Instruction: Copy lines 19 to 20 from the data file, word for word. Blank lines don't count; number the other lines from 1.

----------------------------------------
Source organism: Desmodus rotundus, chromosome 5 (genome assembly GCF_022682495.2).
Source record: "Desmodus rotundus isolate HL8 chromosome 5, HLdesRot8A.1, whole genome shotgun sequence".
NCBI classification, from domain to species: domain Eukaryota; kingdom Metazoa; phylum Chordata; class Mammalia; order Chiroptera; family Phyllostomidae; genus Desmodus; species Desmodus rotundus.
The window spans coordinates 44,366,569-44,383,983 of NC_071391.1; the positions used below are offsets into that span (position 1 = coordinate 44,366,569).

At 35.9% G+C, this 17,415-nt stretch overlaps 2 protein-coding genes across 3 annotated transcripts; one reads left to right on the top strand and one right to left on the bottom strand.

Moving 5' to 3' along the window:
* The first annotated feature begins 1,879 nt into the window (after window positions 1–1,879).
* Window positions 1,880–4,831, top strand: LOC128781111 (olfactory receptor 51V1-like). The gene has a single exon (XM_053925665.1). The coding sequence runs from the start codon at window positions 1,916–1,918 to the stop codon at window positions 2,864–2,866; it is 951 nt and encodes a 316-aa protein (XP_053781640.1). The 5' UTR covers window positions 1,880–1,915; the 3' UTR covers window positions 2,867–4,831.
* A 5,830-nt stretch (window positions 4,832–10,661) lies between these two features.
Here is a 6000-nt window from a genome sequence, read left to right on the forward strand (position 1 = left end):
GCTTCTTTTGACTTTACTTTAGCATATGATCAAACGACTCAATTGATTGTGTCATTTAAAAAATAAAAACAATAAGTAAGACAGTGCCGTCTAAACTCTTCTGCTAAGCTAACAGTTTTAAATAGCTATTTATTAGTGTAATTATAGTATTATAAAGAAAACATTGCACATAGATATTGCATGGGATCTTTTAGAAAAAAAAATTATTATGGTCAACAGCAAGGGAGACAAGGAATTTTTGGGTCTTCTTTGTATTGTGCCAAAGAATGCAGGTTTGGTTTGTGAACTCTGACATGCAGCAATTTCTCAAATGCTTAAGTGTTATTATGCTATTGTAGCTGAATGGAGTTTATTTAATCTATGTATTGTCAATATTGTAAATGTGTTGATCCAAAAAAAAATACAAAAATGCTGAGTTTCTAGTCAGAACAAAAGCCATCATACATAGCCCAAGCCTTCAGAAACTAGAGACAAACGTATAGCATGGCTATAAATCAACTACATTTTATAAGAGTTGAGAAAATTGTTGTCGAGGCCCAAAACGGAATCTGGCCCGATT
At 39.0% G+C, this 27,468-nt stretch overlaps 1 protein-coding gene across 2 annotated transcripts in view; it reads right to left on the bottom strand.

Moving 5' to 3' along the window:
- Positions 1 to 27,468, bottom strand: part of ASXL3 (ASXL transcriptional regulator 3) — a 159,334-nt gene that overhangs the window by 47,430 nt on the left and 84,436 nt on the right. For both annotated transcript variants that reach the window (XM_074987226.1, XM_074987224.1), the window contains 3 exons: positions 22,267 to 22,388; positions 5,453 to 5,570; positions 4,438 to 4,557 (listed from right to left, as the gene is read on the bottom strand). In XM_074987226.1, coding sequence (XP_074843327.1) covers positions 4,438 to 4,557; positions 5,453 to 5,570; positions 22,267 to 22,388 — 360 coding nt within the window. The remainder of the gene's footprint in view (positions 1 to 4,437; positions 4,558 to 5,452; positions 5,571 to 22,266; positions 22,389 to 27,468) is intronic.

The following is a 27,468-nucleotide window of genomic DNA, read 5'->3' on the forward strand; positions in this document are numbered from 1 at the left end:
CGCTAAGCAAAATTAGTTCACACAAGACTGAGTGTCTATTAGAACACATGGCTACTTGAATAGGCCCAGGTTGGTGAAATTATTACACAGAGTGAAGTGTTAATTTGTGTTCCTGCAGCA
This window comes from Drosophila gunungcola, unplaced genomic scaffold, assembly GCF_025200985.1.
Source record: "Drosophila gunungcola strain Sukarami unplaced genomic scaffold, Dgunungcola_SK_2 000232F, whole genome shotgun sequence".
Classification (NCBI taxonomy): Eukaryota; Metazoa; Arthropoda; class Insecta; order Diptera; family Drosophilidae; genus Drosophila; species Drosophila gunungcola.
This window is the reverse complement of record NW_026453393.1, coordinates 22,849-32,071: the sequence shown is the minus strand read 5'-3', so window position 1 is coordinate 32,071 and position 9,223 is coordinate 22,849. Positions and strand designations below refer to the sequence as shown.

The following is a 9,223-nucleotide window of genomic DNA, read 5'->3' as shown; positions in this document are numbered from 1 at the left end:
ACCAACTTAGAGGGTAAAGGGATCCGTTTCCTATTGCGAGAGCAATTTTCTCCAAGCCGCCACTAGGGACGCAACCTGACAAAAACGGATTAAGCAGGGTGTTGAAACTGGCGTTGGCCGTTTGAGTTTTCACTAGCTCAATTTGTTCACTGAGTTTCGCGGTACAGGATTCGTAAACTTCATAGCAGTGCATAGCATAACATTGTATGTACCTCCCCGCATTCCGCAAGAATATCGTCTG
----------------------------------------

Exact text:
Classification (NCBI taxonomy): Eukaryota; Metazoa; Arthropoda; class Insecta; order Diptera; family Drosophilidae; genus Drosophila; species Drosophila gunungcola.
This window is the reverse complement of record NW_026453393.1, coordinates 22,849-32,071: the sequence shown is the minus strand read 5'-3', so window position 1 is coordinate 32,071 and position 9,223 is coordinate 22,849. Positions and strand designations below refer to the sequence as shown.